Among the problems with using batteries as the energy storage medium for vehicles are two big convenience-killers: recharging is not anywhere close to as fast as pumping gasoline into a tank, and the batteries themselves don't store sufficient power to go reasonable distances. If Altair Nanotechnology is correct, however, those problems may soon be less of an issue. According to a press release picked up on Yahoo! business (among others), Altair has developed a technology for allowing Lithium-Ion batteries to recharge in a matter of minutes, not hours, and to hold "three times the power" for the same price.
Press releases are well and good, but let's see the technology in action. It's probably still years away from commercial application, yadda yadda yadda, but the implications are clear. If what Altair Nanotechnology claims is true, the battery vs. fuel cell "format war" for tomorrow's cars may just be heating up.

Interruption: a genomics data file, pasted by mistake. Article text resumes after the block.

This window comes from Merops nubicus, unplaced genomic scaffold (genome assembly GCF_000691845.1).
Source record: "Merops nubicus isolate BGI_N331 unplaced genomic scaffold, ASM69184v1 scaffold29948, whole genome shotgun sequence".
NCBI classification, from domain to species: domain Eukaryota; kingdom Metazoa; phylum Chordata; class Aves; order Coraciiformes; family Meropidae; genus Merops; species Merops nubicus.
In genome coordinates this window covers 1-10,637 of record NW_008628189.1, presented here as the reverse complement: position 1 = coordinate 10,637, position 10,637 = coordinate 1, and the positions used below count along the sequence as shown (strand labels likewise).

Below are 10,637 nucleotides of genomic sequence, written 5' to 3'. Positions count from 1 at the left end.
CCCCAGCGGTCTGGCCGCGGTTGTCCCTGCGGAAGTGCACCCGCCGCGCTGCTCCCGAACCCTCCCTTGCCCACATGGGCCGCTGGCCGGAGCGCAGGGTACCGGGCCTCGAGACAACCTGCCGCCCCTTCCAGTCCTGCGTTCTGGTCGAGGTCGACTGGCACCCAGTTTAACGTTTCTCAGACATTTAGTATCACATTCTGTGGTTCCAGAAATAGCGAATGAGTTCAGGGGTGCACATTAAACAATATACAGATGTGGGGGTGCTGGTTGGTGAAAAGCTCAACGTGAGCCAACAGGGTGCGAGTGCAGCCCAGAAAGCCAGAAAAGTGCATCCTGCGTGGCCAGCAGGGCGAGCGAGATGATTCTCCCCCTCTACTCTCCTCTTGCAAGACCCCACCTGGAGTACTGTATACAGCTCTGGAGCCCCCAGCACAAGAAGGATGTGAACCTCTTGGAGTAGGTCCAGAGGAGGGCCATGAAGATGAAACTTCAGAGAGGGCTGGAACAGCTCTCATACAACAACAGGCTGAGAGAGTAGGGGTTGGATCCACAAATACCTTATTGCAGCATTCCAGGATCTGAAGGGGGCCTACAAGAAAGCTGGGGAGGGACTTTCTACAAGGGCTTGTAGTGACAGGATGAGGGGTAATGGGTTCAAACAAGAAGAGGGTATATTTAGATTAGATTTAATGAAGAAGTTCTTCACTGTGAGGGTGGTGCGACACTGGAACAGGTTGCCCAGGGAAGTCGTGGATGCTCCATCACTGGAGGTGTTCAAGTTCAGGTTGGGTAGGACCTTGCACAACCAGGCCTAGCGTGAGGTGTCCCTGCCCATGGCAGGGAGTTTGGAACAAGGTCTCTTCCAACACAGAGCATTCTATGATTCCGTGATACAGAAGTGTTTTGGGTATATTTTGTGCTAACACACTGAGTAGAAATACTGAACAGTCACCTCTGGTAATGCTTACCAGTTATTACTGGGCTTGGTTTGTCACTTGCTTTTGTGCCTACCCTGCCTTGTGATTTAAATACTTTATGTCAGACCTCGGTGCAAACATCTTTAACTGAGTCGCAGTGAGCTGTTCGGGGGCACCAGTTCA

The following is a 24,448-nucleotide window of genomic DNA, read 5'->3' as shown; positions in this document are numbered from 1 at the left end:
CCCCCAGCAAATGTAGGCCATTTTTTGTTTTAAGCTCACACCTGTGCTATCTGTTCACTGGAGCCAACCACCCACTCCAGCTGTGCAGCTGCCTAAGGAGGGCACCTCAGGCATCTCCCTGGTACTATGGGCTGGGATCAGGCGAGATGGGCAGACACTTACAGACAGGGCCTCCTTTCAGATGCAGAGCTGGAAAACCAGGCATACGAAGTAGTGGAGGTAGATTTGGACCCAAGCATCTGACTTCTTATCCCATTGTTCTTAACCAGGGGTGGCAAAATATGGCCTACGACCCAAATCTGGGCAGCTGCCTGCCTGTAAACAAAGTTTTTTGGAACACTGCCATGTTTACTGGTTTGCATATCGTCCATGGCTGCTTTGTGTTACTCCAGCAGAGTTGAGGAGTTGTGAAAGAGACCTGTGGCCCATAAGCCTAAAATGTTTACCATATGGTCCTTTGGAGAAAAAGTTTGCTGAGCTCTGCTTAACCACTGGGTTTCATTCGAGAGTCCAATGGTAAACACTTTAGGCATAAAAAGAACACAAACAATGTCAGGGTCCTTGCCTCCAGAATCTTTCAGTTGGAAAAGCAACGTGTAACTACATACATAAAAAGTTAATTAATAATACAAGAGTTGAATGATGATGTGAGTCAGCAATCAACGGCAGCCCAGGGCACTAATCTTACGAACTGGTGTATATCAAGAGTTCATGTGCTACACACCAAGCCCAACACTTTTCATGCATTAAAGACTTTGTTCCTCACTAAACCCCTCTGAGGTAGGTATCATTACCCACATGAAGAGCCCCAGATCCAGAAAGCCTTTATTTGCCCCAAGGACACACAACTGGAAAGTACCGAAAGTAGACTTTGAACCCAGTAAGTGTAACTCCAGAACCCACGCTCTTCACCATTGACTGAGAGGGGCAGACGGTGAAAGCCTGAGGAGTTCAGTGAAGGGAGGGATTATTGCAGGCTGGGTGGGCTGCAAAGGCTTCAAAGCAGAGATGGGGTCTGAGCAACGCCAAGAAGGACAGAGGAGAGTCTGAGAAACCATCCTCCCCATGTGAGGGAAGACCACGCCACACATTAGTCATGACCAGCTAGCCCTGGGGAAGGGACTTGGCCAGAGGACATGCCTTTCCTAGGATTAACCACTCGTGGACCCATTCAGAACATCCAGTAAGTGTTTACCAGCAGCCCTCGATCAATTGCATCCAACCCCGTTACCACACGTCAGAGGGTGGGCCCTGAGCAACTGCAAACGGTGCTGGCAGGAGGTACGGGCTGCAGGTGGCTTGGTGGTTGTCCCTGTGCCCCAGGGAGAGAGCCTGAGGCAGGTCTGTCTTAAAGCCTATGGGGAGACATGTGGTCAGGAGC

Brilliant! The step from hybrids to electric vehicles seems far more likely than the 'hydrogen future' being endlessly hyped
Beware the false dichotomy - hydrogen fuel cells are a fantastic way to generate power on-site [high efficiency and virtually no emissions] and hydrogen requires only easy adaptations for current "town-gas" pipelines [town gas is a CO - H2 mix anyway.] That fuel-cells are way too heavy for cars, and hydrogen tanks likewise, could be a non-problem with these claimed super-batteries being used in electric cars recharged at stations by fuel-cell generated power. Makes sense.